The tweets and Facebook posts of the people of Baltimore (and possibly the venue owners as well) are reminiscent of the film 'Network' (video below) - they're as mad as Hell and not going to take (ticket fees) anymore.
Going forward, full city council approval of the committee vote will face a minefield of opposition, not to mention the improbability of a four person committee obtaining dominion over the U.S. District Court. The unprecedented turn of events will be carefully monitored and future development published as the happen right here in Fee Free Friday.
Watchdog Warns of Ticket Fees
Consumer protection organizations, also known as watchdogs, are frequently cited in Fee Free Friday reports as guidelines and best practices on how much venues should charge in reasonable ticket fees. But then there are times when watchdog warnings are for tickets fees of a much more insidious nature. The Advertising Standards Authority (ASA) recently issued a warning for an insidious ticket fee.
The ASA has censured London’s Old Vic and Charing Cross Theater as well as ticket companies Ambassador Theater Group and AKA Group for quoting misleading ticket prices on their websites. It criticized the companies for not providing customers with enough information about compulsory fees that would be added at a later stage in the online booking.
In the future, the ASA said it expected these charges to be advertised up front so that customers can see the original price of the ticket plus extra fees at the start of the buying process.
ASA executive Guy Parker put it rather bluntly:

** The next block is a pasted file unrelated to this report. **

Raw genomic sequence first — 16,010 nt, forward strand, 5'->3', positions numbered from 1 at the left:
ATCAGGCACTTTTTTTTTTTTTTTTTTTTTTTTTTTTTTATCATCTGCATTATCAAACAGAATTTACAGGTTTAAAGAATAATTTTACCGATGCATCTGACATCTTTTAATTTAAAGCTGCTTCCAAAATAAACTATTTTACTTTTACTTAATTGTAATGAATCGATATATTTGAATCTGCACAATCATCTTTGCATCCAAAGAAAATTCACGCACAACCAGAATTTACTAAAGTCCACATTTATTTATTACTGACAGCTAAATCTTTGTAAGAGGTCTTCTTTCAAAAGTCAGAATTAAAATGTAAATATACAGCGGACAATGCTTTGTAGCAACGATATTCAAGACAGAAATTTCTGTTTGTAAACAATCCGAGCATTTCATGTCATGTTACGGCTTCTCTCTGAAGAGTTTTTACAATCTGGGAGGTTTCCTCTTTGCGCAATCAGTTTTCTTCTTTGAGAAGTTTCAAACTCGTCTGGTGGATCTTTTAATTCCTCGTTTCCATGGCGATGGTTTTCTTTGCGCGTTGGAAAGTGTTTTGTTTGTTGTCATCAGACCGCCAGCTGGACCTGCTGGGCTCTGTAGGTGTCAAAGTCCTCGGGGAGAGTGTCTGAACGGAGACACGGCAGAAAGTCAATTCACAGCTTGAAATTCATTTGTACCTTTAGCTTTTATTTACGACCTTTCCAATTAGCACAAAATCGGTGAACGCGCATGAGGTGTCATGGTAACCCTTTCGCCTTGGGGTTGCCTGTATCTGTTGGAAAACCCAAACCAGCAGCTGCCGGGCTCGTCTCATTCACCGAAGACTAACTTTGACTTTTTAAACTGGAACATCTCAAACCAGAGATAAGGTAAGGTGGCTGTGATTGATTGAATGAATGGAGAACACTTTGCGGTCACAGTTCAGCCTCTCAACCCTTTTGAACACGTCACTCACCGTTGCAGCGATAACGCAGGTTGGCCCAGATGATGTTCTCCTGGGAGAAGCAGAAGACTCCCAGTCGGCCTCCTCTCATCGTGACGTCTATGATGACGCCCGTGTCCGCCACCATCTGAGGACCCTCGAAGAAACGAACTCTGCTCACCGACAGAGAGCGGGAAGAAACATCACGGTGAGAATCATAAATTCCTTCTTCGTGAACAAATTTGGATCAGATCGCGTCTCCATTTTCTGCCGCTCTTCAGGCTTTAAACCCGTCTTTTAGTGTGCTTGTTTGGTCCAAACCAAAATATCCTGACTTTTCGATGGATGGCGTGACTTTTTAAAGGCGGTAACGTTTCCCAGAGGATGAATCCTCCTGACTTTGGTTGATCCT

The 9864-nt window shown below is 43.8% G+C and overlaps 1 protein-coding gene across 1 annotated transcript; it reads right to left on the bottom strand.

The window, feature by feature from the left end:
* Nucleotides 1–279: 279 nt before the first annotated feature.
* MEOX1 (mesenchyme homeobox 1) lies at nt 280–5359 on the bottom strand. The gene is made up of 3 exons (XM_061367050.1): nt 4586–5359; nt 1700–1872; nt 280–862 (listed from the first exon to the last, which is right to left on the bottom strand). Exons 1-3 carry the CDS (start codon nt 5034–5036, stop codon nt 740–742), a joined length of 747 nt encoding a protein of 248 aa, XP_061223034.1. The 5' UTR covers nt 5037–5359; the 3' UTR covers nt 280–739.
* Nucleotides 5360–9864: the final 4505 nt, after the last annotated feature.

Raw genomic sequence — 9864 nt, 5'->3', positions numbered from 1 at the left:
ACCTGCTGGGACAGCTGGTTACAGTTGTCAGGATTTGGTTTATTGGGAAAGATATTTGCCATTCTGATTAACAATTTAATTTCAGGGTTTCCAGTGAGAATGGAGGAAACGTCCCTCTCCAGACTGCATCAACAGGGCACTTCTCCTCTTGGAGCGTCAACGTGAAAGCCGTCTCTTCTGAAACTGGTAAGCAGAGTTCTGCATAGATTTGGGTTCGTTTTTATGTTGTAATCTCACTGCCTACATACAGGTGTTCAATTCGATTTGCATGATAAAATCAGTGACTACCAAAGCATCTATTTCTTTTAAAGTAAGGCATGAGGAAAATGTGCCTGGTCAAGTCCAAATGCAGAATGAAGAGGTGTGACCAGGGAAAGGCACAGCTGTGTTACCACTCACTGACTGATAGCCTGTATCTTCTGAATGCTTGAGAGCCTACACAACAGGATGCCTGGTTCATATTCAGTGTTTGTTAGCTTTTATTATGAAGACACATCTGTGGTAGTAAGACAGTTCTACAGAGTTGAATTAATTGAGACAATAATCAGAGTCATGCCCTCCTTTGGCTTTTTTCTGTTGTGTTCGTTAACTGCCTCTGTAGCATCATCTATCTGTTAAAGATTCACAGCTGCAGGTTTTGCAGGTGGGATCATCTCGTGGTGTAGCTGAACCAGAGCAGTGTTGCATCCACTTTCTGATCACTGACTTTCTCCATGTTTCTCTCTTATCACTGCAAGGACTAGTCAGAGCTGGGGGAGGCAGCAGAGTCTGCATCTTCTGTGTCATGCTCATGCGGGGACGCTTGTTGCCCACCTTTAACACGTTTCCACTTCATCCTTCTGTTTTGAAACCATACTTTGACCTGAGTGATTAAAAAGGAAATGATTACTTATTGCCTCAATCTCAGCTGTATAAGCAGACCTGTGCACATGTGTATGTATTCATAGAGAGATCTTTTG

"These pricing practices are simply not fair. They draw us in on a false promise. They make us less likely to shop around for the best deal. Our rulings send a clear signal to advertisers: sort out your pricing so we all get a fair deal."
It is actually rare for a consumer watchdog to call a venue out by name. Consumer watchdogs usually focus on an unfair practice by an industry, and not an individual business. It may be that the new level of specificity is to help the public recognize the most erogenous offenders, allowing consumers to vote with their wallets.
Regardless of intent, the ASA warning to ticket buyers that a specific venue is charging hidden fees will definitely affect profits via the loss of patrons. Other venues may wish to review their ticket fee policies in order to avoid becoming the next business called to the carpet.
Wall of Woe
In the earlier line item on Baltimore Maryland, a tweet by "Travis" was referenced. The full conversation was actually too long and foul to include in this post.
The brand damaging tweets about outrageous ticket fees are not limited to just Maryland...
There is an old proverb that says "The enemy of my enemy is my friend", meaning because two parties have a common enemy, they can work with each other to advance their common goals. Baltimore venues are being made to comply with the ban on ticket fees, even though Ticketmaster is allowed to charged as much as they want. This puts venue owners in the same boat as ticket buyers, since both are facing unjust circumstances pertaining to fees.